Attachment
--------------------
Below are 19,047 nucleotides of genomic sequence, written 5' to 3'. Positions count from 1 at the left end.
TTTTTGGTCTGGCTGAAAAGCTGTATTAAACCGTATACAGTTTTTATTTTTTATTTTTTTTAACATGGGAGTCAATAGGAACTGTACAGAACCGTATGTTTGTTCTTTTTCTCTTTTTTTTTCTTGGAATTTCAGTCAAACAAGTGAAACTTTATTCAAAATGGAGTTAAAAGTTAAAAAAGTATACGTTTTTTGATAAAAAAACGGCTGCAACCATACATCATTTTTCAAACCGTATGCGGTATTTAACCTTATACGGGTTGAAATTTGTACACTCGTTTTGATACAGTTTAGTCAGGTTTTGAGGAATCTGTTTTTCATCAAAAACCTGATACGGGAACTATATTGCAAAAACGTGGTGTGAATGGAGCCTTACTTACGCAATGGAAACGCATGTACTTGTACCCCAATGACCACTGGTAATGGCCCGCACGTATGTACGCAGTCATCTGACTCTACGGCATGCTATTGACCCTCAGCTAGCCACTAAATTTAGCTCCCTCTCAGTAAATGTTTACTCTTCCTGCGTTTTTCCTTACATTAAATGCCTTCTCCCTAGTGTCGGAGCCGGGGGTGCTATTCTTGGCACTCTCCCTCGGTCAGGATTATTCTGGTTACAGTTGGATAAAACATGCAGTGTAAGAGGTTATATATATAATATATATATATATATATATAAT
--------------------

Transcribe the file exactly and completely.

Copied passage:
Below are 19,047 nucleotides of genomic sequence, written 5' to 3'. Positions count from 1 at the left end.
TTTTTGGTCTGGCTGAAAAGCTGTATTAAACCGTATACAGTTTTTATTTTTTATTTTTTTTAACATGGGAGTCAATAGGAACTGTACAGAACCGTATGTTTGTTCTTTTTCTCTTTTTTTTTCTTGGAATTTCAGTCAAACAAGTGAAACTTTATTCAAAATGGAGTTAAAAGTTAAAAAAGTATACGTTTTTTGATAAAAAAACGGCTGCAACCATACATCATTTTTCAAACCGTATGCGGTATTTAACCTTATACGGGTTGAAATTTGTACACTCGTTTTGATACAGTTTAGTCAGGTTTTGAGGAATCTGTTTTTCATCAAAAACCTGATACGGGAACTATATTGCAAAAACGTGGTGTGAATGGAGCCTTACTTACGCAATGGAAACGCATGTACTTGTACCCCAATGACCACTGGTAATGGCCCGCACGTATGTACGCAGTCATCTGACTCTACGGCATGCTATTGACCCTCAGCTAGCCACTAAATTTAGCTCCCTCTCAGTAAATGTTTACTCTTCCTGCGTTTTTCCTTACATTAAATGCCTTCTCCCTAGTGTCGGAGCCGGGGGTGCTATTCTTGGCACTCTCCCTCGGTCAGGATTATTCTGGTTACAGTTGGATAAAACATGCAGTGTAAGAGGTTATATATATAATATATATATATATATATATAAT